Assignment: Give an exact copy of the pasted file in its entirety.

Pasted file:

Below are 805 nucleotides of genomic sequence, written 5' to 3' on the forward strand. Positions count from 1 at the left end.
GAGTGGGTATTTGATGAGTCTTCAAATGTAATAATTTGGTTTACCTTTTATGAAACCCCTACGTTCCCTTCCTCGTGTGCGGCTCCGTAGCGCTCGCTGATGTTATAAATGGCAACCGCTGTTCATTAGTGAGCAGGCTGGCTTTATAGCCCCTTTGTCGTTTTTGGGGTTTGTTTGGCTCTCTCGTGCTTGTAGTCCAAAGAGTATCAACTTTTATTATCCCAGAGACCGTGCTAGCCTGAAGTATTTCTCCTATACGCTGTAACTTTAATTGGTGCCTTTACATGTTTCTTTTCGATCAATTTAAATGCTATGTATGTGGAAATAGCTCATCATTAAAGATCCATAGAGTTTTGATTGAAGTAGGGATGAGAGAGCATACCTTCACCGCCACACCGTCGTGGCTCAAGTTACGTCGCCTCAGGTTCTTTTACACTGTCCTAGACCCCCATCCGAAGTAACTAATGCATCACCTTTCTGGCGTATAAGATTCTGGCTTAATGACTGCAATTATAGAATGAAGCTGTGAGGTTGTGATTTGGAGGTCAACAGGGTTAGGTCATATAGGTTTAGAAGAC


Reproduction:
Below are 805 nucleotides of genomic sequence, written 5' to 3' on the forward strand. Positions count from 1 at the left end.
GAGTGGGTATTTGATGAGTCTTCAAATGTAATAATTTGGTTTACCTTTTATGAAACCCCTACGTTCCCTTCCTCGTGTGCGGCTCCGTAGCGCTCGCTGATGTTATAAATGGCAACCGCTGTTCATTAGTGAGCAGGCTGGCTTTATAGCCCCTTTGTCGTTTTTGGGGTTTGTTTGGCTCTCTCGTGCTTGTAGTCCAAAGAGTATCAACTTTTATTATCCCAGAGACCGTGCTAGCCTGAAGTATTTCTCCTATACGCTGTAACTTTAATTGGTGCCTTTACATGTTTCTTTTCGATCAATTTAAATGCTATGTATGTGGAAATAGCTCATCATTAAAGATCCATAGAGTTTTGATTGAAGTAGGGATGAGAGAGCATACCTTCACCGCCACACCGTCGTGGCTCAAGTTACGTCGCCTCAGGTTCTTTTACACTGTCCTAGACCCCCATCCGAAGTAACTAATGCATCACCTTTCTGGCGTATAAGATTCTGGCTTAATGACTGCAATTATAGAATGAAGCTGTGAGGTTGTGATTTGGAGGTCAACAGGGTTAGGTCATATAGGTTTAGAAGAC